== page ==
When possible, try to avoid people who don’t work well with others. If conflict finds you anyway, make sure you know how to handle it appropriately. Developing some effective conflict resolution skills can help you prevent minor disputes from becoming major headaches.

Plan Ahead to Stay Organized

Even if you’re naturally disorganized, planning ahead to stay organized can greatly decrease your stress at work. Being organized with your time means less rushing in the morning to avoid being late and less hustling to get out at the end of the day.

Keeping yourself organized can also mean avoiding the negative effects of clutter, and being more efficient with your work.

Create a Comfortable Work Environment

Another surprising stressor at work is physical discomfort, often related to where you perform most of your daily tasks (such as your desk).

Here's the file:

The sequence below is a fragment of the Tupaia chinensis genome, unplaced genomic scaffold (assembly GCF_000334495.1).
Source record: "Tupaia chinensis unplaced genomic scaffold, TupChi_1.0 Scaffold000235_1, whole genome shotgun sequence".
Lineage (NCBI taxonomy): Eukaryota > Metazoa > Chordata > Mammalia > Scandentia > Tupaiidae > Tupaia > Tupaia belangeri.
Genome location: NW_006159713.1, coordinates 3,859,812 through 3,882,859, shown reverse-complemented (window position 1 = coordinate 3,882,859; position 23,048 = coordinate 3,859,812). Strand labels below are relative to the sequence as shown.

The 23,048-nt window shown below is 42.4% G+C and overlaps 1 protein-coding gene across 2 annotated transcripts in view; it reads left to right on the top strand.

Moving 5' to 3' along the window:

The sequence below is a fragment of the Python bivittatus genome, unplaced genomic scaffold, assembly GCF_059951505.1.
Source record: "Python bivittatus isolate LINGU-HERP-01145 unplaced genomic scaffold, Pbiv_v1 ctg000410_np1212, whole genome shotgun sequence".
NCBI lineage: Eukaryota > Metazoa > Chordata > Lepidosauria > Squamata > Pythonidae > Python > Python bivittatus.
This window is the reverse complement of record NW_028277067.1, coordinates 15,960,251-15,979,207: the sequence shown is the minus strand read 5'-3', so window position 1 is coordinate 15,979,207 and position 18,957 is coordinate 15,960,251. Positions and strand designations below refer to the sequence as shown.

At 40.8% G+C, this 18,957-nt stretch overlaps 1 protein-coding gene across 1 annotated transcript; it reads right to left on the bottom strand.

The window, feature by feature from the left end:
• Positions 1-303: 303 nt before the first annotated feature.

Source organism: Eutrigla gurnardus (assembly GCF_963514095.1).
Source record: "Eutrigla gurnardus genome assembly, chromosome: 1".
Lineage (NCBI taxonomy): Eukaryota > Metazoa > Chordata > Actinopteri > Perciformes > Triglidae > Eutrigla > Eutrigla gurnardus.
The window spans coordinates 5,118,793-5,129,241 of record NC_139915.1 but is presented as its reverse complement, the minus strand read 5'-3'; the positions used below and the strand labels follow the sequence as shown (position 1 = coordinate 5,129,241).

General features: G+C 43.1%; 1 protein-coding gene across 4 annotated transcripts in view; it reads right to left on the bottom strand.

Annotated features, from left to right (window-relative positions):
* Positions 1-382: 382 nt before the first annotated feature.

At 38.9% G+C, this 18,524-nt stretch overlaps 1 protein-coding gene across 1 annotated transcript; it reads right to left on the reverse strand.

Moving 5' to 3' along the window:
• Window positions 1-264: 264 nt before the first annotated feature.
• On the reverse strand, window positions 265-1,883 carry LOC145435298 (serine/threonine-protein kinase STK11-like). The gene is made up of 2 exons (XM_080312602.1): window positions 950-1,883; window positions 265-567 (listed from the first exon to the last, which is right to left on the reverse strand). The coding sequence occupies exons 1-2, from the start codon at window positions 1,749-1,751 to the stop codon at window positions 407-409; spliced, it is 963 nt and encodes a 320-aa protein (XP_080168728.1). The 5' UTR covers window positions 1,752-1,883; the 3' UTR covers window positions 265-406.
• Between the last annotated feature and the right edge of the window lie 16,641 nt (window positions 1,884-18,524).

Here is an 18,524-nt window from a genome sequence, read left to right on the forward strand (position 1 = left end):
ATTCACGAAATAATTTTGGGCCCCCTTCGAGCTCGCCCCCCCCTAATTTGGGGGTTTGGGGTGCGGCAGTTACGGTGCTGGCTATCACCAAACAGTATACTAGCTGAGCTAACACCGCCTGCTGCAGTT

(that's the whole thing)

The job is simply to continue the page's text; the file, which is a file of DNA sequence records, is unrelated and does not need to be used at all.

You might not notice you’re stressed if you’re sitting in an uncomfortable chair for just a few minutes, but if you practically live in that chair when you’re at work, you might have a sore back and be more reactive to stress because of it.

Even small things like office noise can be distracting and cause feelings of low-grade frustration. Do what you can to create a quiet, comfortable, and soothing workspace.

Choose Chunking Over Multitasking

Multitasking was once heralded as a fantastic way to maximize one’s time and get more done in a day. However, people eventually began to realize that if they had a phone to their ear and were making calculations at the same time, their speed and accuracy (not to mention sanity) often suffered.

There is a certain “frazzled” feeling that comes from splitting your focus and it doesn’t work well for most people. Instead of multitasking to stay on top of your tasks, try another cognitive strategy like chunking.